Skullsworn by Brian Staveley
Genre – Epic Fantasy
Excitable Rating – 9/10
If you have yet to read The Chronicle of the Unhewn Throne, Staveley’s first foray into this world, then go forth and buy it now it’s pretty much the best epic fantasy series I’ve ever read. His world-building skills easily rival George R. R. Martin and come close to matching Tolkien.
The main character in Skullsworn Pyrre, played a small but vital role in the plot of Staveley’s epic trilogy. In Skullsworn we get to see some of Pyrre’s origins, and the major events in her life that shape her into the character that appears in TCotUT.
First of all a little basics about Pyrre, she is an acolyte in the priesthood of Ananshael – the God of Death. Ananshael is very different to Meshkent the God of Pain. To the order of priests and priestesses who worship the God of Death, death is nothing more than the sweet release at the end of the pain of life. Because of this theological element to his writing Staveley’s book is peppered with philosophising about life and the nature of death, but like the condiment this only serves to better flavour the narrative as Staveley manages to utilise it just the right amount. In her training to become a fully qualified priestess of Ananshael Pyrre has to complete a certain number of specific sacrifices to her god, i.e. kill some people. One of these is a person she loves, unfortunately Pyrre is not in love. The plot therefore mainly revolves around her trying to spark affections between herself and another character.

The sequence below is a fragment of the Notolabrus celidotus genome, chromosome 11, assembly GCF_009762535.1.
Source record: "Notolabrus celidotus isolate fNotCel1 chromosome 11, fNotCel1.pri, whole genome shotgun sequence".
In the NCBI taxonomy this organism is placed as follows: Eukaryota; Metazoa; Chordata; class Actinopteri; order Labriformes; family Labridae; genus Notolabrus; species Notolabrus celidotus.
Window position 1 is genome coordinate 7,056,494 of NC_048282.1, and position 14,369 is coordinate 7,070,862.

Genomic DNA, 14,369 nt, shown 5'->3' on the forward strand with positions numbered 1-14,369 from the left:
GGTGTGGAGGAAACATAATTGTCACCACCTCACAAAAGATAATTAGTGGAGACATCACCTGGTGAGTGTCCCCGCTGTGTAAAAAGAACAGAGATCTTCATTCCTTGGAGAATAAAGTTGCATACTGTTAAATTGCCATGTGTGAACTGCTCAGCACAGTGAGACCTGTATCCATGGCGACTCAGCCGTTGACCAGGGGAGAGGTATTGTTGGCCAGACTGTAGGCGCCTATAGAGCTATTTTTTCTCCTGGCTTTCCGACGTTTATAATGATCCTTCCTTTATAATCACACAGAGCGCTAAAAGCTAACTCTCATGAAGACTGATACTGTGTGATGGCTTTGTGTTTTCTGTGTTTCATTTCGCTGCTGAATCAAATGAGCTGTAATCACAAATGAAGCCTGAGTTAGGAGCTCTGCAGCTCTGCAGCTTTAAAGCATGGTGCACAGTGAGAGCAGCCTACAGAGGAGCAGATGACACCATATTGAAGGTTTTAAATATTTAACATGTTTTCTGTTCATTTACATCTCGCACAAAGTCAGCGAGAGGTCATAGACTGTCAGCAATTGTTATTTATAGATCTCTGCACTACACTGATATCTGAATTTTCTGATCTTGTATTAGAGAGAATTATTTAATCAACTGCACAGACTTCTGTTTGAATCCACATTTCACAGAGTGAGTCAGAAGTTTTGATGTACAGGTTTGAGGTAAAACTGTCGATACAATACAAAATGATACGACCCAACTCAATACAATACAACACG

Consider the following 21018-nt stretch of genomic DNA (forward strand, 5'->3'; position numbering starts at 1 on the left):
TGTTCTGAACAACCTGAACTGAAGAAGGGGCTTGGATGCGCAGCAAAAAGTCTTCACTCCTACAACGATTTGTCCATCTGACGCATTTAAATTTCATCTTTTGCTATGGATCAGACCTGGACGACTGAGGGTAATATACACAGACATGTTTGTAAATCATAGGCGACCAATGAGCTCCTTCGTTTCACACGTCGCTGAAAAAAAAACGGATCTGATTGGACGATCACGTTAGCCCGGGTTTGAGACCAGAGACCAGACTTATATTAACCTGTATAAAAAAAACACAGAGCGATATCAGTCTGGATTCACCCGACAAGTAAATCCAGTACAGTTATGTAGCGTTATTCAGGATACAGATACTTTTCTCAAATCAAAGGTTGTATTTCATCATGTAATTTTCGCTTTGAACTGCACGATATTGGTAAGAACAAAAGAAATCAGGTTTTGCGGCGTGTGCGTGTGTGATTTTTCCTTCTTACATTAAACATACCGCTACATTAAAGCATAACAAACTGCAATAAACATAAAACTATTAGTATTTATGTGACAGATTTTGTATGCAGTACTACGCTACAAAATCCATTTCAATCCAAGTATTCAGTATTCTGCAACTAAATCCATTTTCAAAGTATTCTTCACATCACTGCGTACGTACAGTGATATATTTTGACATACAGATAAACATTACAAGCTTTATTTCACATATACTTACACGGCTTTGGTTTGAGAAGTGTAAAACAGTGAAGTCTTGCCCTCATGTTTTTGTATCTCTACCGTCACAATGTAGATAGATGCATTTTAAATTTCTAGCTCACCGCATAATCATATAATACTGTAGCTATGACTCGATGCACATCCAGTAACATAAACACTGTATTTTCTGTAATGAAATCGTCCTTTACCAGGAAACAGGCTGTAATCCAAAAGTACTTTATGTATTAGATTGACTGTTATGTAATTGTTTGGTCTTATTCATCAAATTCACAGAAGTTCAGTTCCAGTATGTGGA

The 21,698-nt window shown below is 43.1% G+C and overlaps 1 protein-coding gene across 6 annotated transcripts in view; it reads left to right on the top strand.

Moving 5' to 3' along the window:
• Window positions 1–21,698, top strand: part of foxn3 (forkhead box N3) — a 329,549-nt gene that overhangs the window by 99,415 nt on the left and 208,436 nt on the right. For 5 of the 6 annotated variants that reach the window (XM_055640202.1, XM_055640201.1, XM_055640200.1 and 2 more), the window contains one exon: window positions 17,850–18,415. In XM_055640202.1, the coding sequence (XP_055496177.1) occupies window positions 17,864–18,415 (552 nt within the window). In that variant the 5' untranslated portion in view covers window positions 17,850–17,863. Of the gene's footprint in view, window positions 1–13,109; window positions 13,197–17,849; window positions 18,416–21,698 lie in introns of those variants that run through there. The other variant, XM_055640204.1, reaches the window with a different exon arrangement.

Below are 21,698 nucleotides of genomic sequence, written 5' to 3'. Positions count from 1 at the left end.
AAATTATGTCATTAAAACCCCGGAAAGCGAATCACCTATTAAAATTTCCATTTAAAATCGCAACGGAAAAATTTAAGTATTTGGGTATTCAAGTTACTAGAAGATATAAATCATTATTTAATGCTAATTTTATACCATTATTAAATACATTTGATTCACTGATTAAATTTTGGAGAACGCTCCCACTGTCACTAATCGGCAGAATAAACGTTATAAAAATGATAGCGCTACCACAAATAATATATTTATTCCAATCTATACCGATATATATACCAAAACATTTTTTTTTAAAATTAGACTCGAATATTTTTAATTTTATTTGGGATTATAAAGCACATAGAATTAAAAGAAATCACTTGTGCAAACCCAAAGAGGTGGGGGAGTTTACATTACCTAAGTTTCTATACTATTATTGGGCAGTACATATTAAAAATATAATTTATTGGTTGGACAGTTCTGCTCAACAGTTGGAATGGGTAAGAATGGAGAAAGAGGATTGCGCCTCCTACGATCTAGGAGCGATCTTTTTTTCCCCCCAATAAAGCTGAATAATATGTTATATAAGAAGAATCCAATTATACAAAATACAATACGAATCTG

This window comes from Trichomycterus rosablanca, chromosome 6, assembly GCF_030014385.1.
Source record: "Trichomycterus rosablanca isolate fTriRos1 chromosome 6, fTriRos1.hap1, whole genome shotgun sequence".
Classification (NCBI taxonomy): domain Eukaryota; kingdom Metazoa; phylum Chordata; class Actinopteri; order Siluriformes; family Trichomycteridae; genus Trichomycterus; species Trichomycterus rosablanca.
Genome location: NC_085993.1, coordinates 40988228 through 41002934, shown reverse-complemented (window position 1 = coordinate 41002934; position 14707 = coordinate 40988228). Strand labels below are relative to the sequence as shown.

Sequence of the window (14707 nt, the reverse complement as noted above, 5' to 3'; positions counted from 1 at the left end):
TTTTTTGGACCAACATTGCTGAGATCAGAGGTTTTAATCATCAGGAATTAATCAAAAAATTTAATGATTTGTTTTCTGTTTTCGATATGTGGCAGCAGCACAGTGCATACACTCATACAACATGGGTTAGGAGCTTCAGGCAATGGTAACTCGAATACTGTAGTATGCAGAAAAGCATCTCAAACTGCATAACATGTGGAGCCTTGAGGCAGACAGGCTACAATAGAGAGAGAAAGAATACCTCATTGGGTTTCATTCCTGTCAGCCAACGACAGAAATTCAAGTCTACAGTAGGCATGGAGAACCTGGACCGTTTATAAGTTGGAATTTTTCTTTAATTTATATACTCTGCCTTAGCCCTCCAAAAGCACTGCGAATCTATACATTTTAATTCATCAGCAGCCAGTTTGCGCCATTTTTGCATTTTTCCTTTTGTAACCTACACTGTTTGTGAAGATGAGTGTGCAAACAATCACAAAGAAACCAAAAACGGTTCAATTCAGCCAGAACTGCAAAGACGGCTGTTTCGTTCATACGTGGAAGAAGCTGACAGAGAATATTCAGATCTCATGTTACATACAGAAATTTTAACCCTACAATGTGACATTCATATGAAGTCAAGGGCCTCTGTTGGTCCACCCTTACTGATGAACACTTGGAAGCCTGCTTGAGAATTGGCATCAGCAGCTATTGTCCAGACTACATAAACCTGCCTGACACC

Pyrre and her two Witnesses, the people who make sure she successfully completes the sacrifices, travel to Dombang – the city of Pyrre’s birth. Her two witnesses are Ela and Kossal, the first a beautiful, beguiling and lethally quick woman, the second a quite grumpy but equally deadly older man. It is easy to see how both characters are large influencers on Pyrre’s outlook, in Staveley’s other titles she appears with the barbed sarcasm of Kossal and the flippancy of Ela with the deadliness of both.
I really loved the relationship between Ela and Kossal, they both clearly loved each other yet it was such a hugely unconventional relationship by most western standards – which is always nice to see in fantasy, or any writing for that matter.
Pyrre’s constant internal conflicts throughout the novel as to whether she is worthy of love, or even capable of it, outside of the relationship with her god are excellently written by Staveley – I really identified with her very universal (I feel) and therefore very human struggles.
All in all this is a really exciting edition to this very engaging fantasy world, I can’t wait to read more of Staveley’s work in the future!
- Very socially awkward character who is still highly skilled and competent – just not at conversation…
- Bisexuality! YAY!
- Sexually promiscuous female character who is in no way shamed for this by the narrative (possibly by some characters, but in a way that makes them the shitty ones).
- AWESOME twist, I feel bad even putting in that there is a twist it’s just that good.
Sorry for the long delay between posts!
Thanks for reading
~ The Excitable Feminist